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raceAhead: How to Talk About the Las Vegas Shooting

I’ve written these words too many times since this column was established a year and a half ago: Today we wake up to reports of a deadly mass shooting event.

Last night, a gunman, “a lone wolf”, a retired white man with a pilot’s license, an accountant, a person “known to police,” opened fire from the 32nd floor of a hotel in Las Vegas, into a large crowd gathered for a country music festival. The death toll is now more than 50 people.

We currently know nothing about his motive or what clues the above descriptors reveal about his deadly rampage. Online trolls have been working overtime, spreading disinformation, identifying wrong assailants, making unsubstantiated claims, and amplifying the horror.

It’s a terrible day for Las Vegas. It’s also a terrible day for any innocent person who fears being targeted for sharing characteristics with the shooter, both real and invented, regardless of how tenuous.

Difficult conversations are ahead: About guns, violence, the definition of terrorism, why “deadliest mass shooting” modifiers tend to erase communities of color, and the consequences of white male resentment. About politics. About desperation.

We’ll also need to talk about how to talk about these things, a leadership imperative that seems to have been lost, at least on the public stage.

But I’ve learned one thing in the time we’ve been working together. In private, these conversations are happening. I know, because you’ve shared some of them with me – along with the hard work that goes into creating the space that allows them to happen at all.

This work has involved re-configuring how you survey and listen to employees, along with considering what “psychological safety” means in your workplaces. “It’s going to mean different things to different employees. Does it mean I can say whatever I want without being challenged?” Dnika J. Travis, the vice president, Women of Color Research & Center Leader, Catalyst Research Center for Corporate Practice tells Fortune. “Or do we need to put real language around what and how we talk about traumatic events?”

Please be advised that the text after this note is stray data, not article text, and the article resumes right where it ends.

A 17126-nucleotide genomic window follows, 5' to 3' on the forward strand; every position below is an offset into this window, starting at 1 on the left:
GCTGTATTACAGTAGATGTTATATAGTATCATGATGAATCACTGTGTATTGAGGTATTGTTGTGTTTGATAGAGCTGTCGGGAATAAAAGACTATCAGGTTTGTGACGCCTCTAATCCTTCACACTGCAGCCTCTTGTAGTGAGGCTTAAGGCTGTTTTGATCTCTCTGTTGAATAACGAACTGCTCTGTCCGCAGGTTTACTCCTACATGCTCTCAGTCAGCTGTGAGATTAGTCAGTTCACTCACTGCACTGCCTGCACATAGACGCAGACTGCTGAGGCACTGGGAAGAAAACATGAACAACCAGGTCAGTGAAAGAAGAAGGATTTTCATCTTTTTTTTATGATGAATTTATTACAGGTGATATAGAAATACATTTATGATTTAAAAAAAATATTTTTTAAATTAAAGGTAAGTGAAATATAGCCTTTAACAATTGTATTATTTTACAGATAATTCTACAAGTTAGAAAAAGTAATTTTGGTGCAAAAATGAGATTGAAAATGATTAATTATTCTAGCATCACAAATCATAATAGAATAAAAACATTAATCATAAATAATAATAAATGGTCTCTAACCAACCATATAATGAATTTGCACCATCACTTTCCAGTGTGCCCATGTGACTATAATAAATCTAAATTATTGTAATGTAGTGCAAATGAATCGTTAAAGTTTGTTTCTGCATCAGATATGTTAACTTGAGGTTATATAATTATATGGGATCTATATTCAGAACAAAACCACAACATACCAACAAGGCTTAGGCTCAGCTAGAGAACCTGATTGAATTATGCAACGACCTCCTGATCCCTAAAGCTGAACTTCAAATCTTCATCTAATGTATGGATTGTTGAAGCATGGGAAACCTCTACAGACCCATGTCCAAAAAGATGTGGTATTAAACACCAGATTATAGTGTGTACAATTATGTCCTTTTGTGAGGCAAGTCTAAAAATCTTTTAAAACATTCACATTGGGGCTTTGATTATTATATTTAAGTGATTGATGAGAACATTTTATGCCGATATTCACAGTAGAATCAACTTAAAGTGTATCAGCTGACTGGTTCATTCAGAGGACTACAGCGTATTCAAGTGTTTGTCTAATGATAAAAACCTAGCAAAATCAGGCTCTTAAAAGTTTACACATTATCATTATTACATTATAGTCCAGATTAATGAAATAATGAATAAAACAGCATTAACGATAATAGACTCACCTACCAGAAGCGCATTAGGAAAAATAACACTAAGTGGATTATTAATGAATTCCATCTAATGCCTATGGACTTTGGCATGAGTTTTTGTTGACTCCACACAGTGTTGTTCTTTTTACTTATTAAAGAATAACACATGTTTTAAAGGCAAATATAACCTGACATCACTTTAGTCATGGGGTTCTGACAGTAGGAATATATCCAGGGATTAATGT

It has also involved ensuring that front-line managers have the training and support they need to handle painful issues when they arise in meetings, or in one-on-ones.

I had a long talk with Alison Davis-Blake, professor of business and the former dean at the Ross School of Business at the University of Michigan, following the police shootings of July 2016. “This isn’t a natural disaster, where everyone is aligned right away,” she said, in a now poignant marker of a simpler time. “This is difficult stuff to process.” That part is still true.

“But a compassionate organization cultivates a sense of empathy for those who are suffering,” she says. “And the first thing is for leaders to be present, talking, listening, and acknowledging that something specific has happened and that some people may have concerns.”

The University of Michigan’s Center for Positive Organizations was created after the attacks of September 11th, specifically to help organizations respond to challenge and pain in more inclusive ways.